Children of Liberty

By: Paullina Simons

Part One


Love—what is love? A great and aching heart;

Wrung hands; and silence; and a long despair

Robert Louis Stevenson

Chapter One


THERE had been a fire at Ellis Island the year before Gina came to America with her mother and brother in 1899, and so instead of arriving at the Port of New York, they had set sail into the Port of Boston.

Salvo had been in a bad mood since the day they left Napoli. He had left his sweetheart behind—the girl wouldn’t part with her family. This, among other things, soured him on his. He refused to stay with the girl he loved, but resented his family for his own choice. “As if Mimoo and Gina could go to America by themselves,” he scoffed.

“We don’t have to go, Salvo,” his mother said, and meant it.

“Mimoo!” cried Gina. “What would Papa say?”

“Papa, Papa. Well, where is he, if he is so clever?”

It was summer and Gina wished for a cloudless day. She stood at port on tiptoe and gaped at the sky, wishing for a view of what they had been sailing to for weeks: a city line across the wide open bay to show them the glimpse of a life that was just around the corner. Stretching up she squinted straight into the July fog, her palm in salute to focus her sights on what she had imagined was urban beauty: sprawling metropolis bustling, smokestacks billowing, ships to and fro, civilization. But she could see nothing beyond the thick slate mist and oppressive melancholy. “Ahoy, Salvo!” she called, despite the lack of sight. “Come see!”

Salvo did not come see. Like a sack he sat behind her on the main deck and smoked, his arm around his black-clad mother. They had just lost their father. Five of them had been planning to go to America for seven years, but Gina’s oldest brother had been killed in a knife fight six months ago. A drunken mob had run amok, Antonio had got caught in the middle, there was a struggle with the police, people trampled by horses. It wasn’t a military knife that had taken him, but a hunting knife. Like it mattered—Antonio was still dead.

And less than three months later Papa’s heart stopped.

Papa had wanted to go when the children were still small, but Mimoo refused. She wouldn’t go without money. Imagine! Going to America, starting a new life with nothing. Assurdo! She wasn’t going to come to America a village pauper. But we are village paupers, Mimoo, the great Alessandro had said. He didn’t argue further, there was no point. Gina’s mother declared that when she came to America, she would walk in on her own two feet, not crawl in with her hand outstretched. Papa agreed with that, but then he died.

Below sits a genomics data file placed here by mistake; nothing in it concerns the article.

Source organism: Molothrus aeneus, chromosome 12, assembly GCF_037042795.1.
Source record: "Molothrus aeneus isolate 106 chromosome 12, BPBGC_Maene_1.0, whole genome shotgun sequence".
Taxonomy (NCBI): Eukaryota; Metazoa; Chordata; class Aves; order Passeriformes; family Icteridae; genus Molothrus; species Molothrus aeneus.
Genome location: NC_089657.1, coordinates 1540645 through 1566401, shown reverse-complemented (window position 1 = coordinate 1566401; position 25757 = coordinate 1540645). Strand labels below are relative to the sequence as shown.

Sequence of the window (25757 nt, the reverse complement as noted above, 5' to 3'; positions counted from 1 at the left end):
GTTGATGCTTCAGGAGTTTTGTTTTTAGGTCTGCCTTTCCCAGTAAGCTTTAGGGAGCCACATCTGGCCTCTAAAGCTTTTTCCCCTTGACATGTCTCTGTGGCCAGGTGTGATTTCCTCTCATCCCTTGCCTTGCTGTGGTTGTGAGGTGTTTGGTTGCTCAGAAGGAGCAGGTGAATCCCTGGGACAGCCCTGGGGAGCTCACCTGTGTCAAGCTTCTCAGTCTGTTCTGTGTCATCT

Some of the money the Attavianos had saved went for Alessandro’s funeral. But Mimoo had promised her husband she would go to America no matter what, and so, a month after he was buried, they borrowed just enough for three steerage beds. When Gina said borrowed, she meant stole: her mother’s older sister took the money from the kitchen lock box of their blind father, putting a note inside which he couldn’t read, saying that the “debt” would be repaid when Mimoo and her children got on their feet in the new land.

Salvo, the middle child, had told Gina, the baby, that Massachusetts Bay, emptying into Boston Harbor, was almost as wide as the ocean that fed it. A vast expanse of water flowed in from three corners of the globe, peppered with flat, green, rocky islands. Lighthouses stretched up from the rocks. Gina was eager to see these lighthouses, these islands. “That’s the problem, Gina,” Salvo said. “You can’t. Lighthouses are supposed to be beacons to guide your way? You can’t see them either in this fog. That’s how it always is. Can’t see nothing until the rocks you’re about to crash into are already upon you. Much like life.”

Frowning, Gina stepped away from her brother and he looked self-satisfied, as if that was exactly what he wanted. She watched the water, wondering what instruments you needed to navigate waters you couldn’t see ten feet in front of, if instruments like that even existed. Please don’t let us crash against the rocks when we are so close. Was that likely?

“If you can’t see where you’re going? I’d say more than likely.” Salvo smirked. He was a maestro smirker. He had an elastic face, ideal for grimaces and sneers. His condescension was so irksome.

She walked from the stern to the bridge to talk to the second in command who was standing like a monument at the bow, peering through a telescope. What impressive concentration. She told him what her brother had said, and asked him to deny it.

“He is right.”

“So how does the ship not crash?”